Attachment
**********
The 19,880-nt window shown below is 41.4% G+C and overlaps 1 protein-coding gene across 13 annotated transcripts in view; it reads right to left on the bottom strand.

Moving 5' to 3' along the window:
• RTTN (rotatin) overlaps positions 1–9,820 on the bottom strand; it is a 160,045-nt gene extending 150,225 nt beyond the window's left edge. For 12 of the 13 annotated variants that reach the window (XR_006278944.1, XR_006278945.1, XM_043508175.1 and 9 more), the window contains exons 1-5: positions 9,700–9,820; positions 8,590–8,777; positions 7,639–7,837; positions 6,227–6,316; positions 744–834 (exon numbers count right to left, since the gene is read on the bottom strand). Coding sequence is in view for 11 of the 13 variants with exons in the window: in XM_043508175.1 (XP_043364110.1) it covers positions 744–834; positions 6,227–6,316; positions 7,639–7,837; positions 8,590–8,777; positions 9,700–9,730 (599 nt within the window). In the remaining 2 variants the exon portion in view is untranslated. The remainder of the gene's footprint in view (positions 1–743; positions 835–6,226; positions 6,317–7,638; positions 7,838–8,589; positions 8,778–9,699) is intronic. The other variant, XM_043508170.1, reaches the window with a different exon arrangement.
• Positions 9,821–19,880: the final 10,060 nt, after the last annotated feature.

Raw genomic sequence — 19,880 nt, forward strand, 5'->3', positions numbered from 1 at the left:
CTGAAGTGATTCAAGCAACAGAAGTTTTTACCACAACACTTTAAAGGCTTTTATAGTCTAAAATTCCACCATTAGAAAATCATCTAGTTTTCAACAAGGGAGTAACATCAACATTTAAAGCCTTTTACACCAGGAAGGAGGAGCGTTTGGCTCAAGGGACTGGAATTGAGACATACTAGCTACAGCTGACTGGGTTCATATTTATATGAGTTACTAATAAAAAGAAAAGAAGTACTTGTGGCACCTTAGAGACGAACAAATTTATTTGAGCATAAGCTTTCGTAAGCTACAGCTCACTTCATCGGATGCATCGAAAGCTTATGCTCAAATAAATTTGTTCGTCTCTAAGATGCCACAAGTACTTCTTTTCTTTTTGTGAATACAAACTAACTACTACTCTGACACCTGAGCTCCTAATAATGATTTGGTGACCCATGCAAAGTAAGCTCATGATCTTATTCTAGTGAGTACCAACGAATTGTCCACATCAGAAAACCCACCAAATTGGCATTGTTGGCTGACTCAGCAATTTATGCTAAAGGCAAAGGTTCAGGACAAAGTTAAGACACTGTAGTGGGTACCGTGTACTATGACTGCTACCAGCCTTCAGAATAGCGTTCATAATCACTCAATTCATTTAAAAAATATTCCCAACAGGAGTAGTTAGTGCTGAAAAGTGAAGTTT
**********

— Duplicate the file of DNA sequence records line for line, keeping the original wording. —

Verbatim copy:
The 19,880-nt window shown below is 41.4% G+C and overlaps 1 protein-coding gene across 13 annotated transcripts in view; it reads right to left on the bottom strand.

Moving 5' to 3' along the window:
• RTTN (rotatin) overlaps positions 1–9,820 on the bottom strand; it is a 160,045-nt gene extending 150,225 nt beyond the window's left edge. For 12 of the 13 annotated variants that reach the window (XR_006278944.1, XR_006278945.1, XM_043508175.1 and 9 more), the window contains exons 1-5: positions 9,700–9,820; positions 8,590–8,777; positions 7,639–7,837; positions 6,227–6,316; positions 744–834 (exon numbers count right to left, since the gene is read on the bottom strand). Coding sequence is in view for 11 of the 13 variants with exons in the window: in XM_043508175.1 (XP_043364110.1) it covers positions 744–834; positions 6,227–6,316; positions 7,639–7,837; positions 8,590–8,777; positions 9,700–9,730 (599 nt within the window). In the remaining 2 variants the exon portion in view is untranslated. The remainder of the gene's footprint in view (positions 1–743; positions 835–6,226; positions 6,317–7,638; positions 7,838–8,589; positions 8,778–9,699) is intronic. The other variant, XM_043508170.1, reaches the window with a different exon arrangement.
• Positions 9,821–19,880: the final 10,060 nt, after the last annotated feature.

Raw genomic sequence — 19,880 nt, forward strand, 5'->3', positions numbered from 1 at the left:
CTGAAGTGATTCAAGCAACAGAAGTTTTTACCACAACACTTTAAAGGCTTTTATAGTCTAAAATTCCACCATTAGAAAATCATCTAGTTTTCAACAAGGGAGTAACATCAACATTTAAAGCCTTTTACACCAGGAAGGAGGAGCGTTTGGCTCAAGGGACTGGAATTGAGACATACTAGCTACAGCTGACTGGGTTCATATTTATATGAGTTACTAATAAAAAGAAAAGAAGTACTTGTGGCACCTTAGAGACGAACAAATTTATTTGAGCATAAGCTTTCGTAAGCTACAGCTCACTTCATCGGATGCATCGAAAGCTTATGCTCAAATAAATTTGTTCGTCTCTAAGATGCCACAAGTACTTCTTTTCTTTTTGTGAATACAAACTAACTACTACTCTGACACCTGAGCTCCTAATAATGATTTGGTGACCCATGCAAAGTAAGCTCATGATCTTATTCTAGTGAGTACCAACGAATTGTCCACATCAGAAAACCCACCAAATTGGCATTGTTGGCTGACTCAGCAATTTATGCTAAAGGCAAAGGTTCAGGACAAAGTTAAGACACTGTAGTGGGTACCGTGTACTATGACTGCTACCAGCCTTCAGAATAGCGTTCATAATCACTCAATTCATTTAAAAAATATTCCCAACAGGAGTAGTTAGTGCTGAAAAGTGAAGTTT